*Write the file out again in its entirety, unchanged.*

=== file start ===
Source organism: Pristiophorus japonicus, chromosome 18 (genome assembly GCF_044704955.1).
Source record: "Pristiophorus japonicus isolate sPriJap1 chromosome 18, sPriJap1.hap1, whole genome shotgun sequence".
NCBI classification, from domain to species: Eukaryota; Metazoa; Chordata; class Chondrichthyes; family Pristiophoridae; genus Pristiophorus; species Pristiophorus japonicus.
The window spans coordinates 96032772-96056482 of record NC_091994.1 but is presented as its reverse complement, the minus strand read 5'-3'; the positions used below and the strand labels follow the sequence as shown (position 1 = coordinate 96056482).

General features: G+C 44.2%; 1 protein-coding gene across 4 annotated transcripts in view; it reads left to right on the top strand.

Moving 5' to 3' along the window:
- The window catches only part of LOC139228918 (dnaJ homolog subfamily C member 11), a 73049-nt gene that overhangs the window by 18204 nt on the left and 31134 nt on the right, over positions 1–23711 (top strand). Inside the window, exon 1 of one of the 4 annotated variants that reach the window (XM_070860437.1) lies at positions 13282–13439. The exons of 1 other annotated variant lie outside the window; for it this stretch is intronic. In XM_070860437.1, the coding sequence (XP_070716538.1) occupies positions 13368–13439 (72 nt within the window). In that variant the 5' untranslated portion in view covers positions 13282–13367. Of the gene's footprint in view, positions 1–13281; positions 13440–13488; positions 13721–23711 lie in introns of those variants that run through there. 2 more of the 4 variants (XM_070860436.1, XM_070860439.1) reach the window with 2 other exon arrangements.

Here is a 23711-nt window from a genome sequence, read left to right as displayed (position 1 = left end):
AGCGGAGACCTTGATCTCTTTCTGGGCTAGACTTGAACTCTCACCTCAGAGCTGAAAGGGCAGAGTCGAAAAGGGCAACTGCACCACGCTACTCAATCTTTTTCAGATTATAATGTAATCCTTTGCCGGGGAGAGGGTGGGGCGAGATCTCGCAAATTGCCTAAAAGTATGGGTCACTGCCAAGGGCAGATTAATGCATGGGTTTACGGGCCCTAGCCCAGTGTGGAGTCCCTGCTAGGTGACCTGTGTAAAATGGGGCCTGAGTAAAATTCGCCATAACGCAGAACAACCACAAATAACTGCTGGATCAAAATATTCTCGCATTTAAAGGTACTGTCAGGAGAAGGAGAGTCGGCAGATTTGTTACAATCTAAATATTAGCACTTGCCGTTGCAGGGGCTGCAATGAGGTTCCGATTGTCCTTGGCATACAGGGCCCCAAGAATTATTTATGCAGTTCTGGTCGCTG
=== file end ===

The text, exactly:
Source organism: Pristiophorus japonicus, chromosome 18 (genome assembly GCF_044704955.1).
Source record: "Pristiophorus japonicus isolate sPriJap1 chromosome 18, sPriJap1.hap1, whole genome shotgun sequence".
NCBI classification, from domain to species: Eukaryota; Metazoa; Chordata; class Chondrichthyes; family Pristiophoridae; genus Pristiophorus; species Pristiophorus japonicus.
The window spans coordinates 96032772-96056482 of record NC_091994.1 but is presented as its reverse complement, the minus strand read 5'-3'; the positions used below and the strand labels follow the sequence as shown (position 1 = coordinate 96056482).

General features: G+C 44.2%; 1 protein-coding gene across 4 annotated transcripts in view; it reads left to right on the top strand.

Moving 5' to 3' along the window:
- The window catches only part of LOC139228918 (dnaJ homolog subfamily C member 11), a 73049-nt gene that overhangs the window by 18204 nt on the left and 31134 nt on the right, over positions 1–23711 (top strand). Inside the window, exon 1 of one of the 4 annotated variants that reach the window (XM_070860437.1) lies at positions 13282–13439. The exons of 1 other annotated variant lie outside the window; for it this stretch is intronic. In XM_070860437.1, the coding sequence (XP_070716538.1) occupies positions 13368–13439 (72 nt within the window). In that variant the 5' untranslated portion in view covers positions 13282–13367. Of the gene's footprint in view, positions 1–13281; positions 13440–13488; positions 13721–23711 lie in introns of those variants that run through there. 2 more of the 4 variants (XM_070860436.1, XM_070860439.1) reach the window with 2 other exon arrangements.

Here is a 23711-nt window from a genome sequence, read left to right as displayed (position 1 = left end):
AGCGGAGACCTTGATCTCTTTCTGGGCTAGACTTGAACTCTCACCTCAGAGCTGAAAGGGCAGAGTCGAAAAGGGCAACTGCACCACGCTACTCAATCTTTTTCAGATTATAATGTAATCCTTTGCCGGGGAGAGGGTGGGGCGAGATCTCGCAAATTGCCTAAAAGTATGGGTCACTGCCAAGGGCAGATTAATGCATGGGTTTACGGGCCCTAGCCCAGTGTGGAGTCCCTGCTAGGTGACCTGTGTAAAATGGGGCCTGAGTAAAATTCGCCATAACGCAGAACAACCACAAATAACTGCTGGATCAAAATATTCTCGCATTTAAAGGTACTGTCAGGAGAAGGAGAGTCGGCAGATTTGTTACAATCTAAATATTAGCACTTGCCGTTGCAGGGGCTGCAATGAGGTTCCGATTGTCCTTGGCATACAGGGCCCCAAGAATTATTTATGCAGTTCTGGTCGCTG